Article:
Monday, August 29, 2016


Regarding Quicksand
Michael DeForge

There's this line in Julia Gfrorer and Sean T. Collins comic The Deep Ones about humanity's fear of the ocean, “And in the deep, its expanse shielded from light and time, it is easy to believe ancient things linger, that the unseen, like a fish against the legs of childhood memory, can brush against us and bite, and contaminate and consume…”

That line always made me feel uneasy, anxious in a fearful way.

DeForges Regarding Quicksand creates a similar sensation of anxiety, but in a way i still can’t describe. The narrative centers around a dozen things you can’t see touching you simultaneously that you can’t stop. Told in a rigid six panel grid, the book exudes claustrophobia. Even while staying as precisely spaced as a computer program will allow, the gutters feel like they’re shrinking every page



Regarding Quicksand opens on a wide shot of the sole character adrift in an unknown body of water, untouched. We only see the man's entire figure twice, once on the first page as an establishing shot, and then as the last panel of the story. He is alone, scared, and flaccid in that first shot and surrounded, contemplative and erect in the last. What surrounds him, and what causes these changes in his body, beneath the surface, is the crux of the comic. Told in a deadened tone DeForge explores each and every feeling the man encounters, but in a way that the images being shown and the words being said are taken to a fantastical extreme. Shifts in the current, floating debris and mud turn into slugs crawling into the man's ear and mermaids biting his neck like little vampires.

While it exists on the surface as an experiment between the two planes that comics exist on, words and images, a fairly well trodden idea, it brings those ideas around again to a discussion of a character's understanding of the seen and unseen. DeForge leaves these visual gaps not as a nod towards comics theory, but as a way to show the manic nature of un-knowing. What lurks beneath and what we think lurks beneath tend to be wildly different, and the differences only seem to amplify when water is added.

Tuesday, August 23, 2016

Roll at the Rink

Late Bloomers is a comic of smudges, false starts and moments of clarity.

The art flexes and reflexes. Its sole purpose seems to be to breathe in the absence of words. Thoughts, written and existing outside of the artwork are to weak for Odomo to allow to exist. Poems about insecurity perform self constructed suicides, crossing out the letters that make up their very existence before subjecting themselves to the readers eyes. The only words that are meant for the reader seem to be those that become infused into the artwork itself. Their importance to the composition precludes them from eraser. They bubble to the surface of the page, congregating between each other to create phrases and even, sometimes, sentences. If they are erased the page dies with them, and as the pages mount, the book itself.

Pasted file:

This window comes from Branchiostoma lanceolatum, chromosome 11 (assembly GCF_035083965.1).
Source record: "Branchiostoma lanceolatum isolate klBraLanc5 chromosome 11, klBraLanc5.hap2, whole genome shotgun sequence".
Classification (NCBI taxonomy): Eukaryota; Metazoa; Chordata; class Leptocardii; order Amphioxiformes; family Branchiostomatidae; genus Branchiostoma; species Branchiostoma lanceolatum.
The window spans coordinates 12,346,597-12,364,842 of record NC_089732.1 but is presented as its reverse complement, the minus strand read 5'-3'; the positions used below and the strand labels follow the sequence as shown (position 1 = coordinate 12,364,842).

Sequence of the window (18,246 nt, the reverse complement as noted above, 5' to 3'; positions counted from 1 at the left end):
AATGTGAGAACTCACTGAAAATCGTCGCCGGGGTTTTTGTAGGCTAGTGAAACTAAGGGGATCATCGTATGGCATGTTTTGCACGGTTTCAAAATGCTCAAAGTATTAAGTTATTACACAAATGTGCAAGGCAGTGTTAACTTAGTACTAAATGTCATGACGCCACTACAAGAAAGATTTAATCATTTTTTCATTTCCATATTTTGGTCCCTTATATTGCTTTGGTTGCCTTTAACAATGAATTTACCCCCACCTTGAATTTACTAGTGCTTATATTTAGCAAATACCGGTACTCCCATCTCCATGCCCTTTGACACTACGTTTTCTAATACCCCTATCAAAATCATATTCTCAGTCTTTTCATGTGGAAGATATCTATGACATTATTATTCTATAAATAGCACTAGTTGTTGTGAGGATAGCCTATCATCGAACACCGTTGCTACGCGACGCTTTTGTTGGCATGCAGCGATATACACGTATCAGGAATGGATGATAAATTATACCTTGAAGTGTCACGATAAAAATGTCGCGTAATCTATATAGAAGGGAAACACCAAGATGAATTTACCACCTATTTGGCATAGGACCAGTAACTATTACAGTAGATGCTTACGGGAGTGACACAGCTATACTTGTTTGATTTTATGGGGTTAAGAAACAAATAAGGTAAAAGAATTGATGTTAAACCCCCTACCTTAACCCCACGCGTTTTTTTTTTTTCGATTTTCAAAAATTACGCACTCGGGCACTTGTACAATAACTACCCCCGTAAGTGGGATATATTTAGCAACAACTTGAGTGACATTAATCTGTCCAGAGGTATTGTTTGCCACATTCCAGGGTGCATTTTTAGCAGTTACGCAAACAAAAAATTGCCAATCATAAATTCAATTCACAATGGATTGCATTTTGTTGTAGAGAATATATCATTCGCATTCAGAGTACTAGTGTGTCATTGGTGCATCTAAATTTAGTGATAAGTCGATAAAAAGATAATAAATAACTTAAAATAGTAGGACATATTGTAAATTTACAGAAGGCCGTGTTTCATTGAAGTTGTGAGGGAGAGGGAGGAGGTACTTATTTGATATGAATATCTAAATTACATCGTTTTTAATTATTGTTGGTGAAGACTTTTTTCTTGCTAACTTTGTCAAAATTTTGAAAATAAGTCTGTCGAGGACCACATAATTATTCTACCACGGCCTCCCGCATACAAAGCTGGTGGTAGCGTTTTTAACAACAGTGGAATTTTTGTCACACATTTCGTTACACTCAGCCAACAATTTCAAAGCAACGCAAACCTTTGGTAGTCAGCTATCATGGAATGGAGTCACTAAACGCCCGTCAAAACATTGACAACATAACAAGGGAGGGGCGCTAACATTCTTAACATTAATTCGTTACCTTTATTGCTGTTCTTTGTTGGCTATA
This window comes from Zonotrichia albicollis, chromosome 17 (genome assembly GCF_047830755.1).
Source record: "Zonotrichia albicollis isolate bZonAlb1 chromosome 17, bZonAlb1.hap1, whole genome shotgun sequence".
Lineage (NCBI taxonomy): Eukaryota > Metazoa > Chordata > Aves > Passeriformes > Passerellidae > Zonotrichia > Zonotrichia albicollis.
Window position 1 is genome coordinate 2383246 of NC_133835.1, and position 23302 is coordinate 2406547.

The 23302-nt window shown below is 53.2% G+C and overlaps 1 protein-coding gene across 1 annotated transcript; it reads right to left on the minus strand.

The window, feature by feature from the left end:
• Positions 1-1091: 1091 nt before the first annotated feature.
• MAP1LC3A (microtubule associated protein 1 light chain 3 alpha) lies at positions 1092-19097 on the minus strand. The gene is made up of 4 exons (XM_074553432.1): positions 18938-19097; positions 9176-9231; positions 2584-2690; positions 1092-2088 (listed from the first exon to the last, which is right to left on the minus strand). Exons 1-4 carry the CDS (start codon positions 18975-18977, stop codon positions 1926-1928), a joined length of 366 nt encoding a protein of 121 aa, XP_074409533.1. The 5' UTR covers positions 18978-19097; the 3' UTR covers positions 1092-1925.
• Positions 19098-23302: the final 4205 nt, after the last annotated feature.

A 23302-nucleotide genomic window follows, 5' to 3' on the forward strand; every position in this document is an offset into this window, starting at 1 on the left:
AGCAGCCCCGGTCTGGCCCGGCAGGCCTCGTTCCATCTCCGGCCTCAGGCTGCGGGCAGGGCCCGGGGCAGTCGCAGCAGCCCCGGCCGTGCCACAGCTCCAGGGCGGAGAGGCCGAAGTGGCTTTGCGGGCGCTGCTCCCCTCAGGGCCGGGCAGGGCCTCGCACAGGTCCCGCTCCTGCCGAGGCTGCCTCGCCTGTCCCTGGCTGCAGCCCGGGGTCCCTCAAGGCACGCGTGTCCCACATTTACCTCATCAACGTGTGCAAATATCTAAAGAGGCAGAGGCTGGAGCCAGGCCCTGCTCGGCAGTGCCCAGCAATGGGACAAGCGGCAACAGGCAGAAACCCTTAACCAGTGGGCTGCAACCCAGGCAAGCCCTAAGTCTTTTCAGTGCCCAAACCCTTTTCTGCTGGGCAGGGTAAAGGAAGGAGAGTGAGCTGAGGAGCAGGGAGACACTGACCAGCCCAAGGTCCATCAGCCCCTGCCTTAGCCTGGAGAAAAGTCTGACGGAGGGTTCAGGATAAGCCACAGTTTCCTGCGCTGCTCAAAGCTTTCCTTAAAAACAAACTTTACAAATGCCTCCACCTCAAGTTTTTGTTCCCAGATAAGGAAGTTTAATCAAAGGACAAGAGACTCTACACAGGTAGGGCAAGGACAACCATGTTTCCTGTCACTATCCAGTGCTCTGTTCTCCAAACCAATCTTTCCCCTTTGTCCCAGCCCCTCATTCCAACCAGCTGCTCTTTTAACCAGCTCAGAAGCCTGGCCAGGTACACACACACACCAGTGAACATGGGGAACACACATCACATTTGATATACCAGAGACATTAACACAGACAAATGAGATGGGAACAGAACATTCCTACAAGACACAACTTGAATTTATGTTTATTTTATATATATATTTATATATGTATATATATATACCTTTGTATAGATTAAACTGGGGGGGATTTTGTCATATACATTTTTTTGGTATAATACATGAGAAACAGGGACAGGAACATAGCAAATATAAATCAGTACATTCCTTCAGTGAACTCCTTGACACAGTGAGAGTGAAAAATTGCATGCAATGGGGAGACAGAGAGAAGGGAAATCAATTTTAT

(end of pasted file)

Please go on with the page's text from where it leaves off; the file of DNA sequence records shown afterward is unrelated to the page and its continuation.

By constantly self-sabotaging the narrative thrust of Late Bloomers you begin to sense a nervousness. A story of maturity that never seems to coalesce, let it be acknowledged as such. Odomo draws himself into the narrative at various ages, but it is only his past self that we are allowed to view in any detail. His identity is solidified in a pre-self, not a present, which is only ever depicted hidden under a baseball cap or in the expressionless outline of a figure viewed from a distance.

As the book moves past the halfway point flowers begin to bloom.

The narrative shifts from short memories of youth to pages filled with drawings of pigeons in the park. The pages are presented as photos from a sketchbook, rather than straight scans, creating a strange undercutting of artistic intimacy. To peek into an artist's sketchbook is to peek into their mind, so when you are given a unrequited look into the sketchbook of Odomo one expects a greater level of artistic intimacy, but while the rest of the book exists in a murky sense of indirectness, these sketchbook pages are straightforward in their actions. The maddening part though is that this level of closeness is given over to a section about pigeons and not any other aspect of Odomo’s.

The last words written in Late Bloomer is “Don’t Wanna Talk Abou It.... What...Ever!!!!” as a figure walks into a field of flowers and out of the reader's intrusive gaze. A photo of a notebook page with the numbers 27 scrawled across it follows these words, then a drawing of a cat becoming startled as the reader looks upon its face. Or maybe as it looks upon the reader.

 I turn 27 in four months and i too, do not want to talk about it.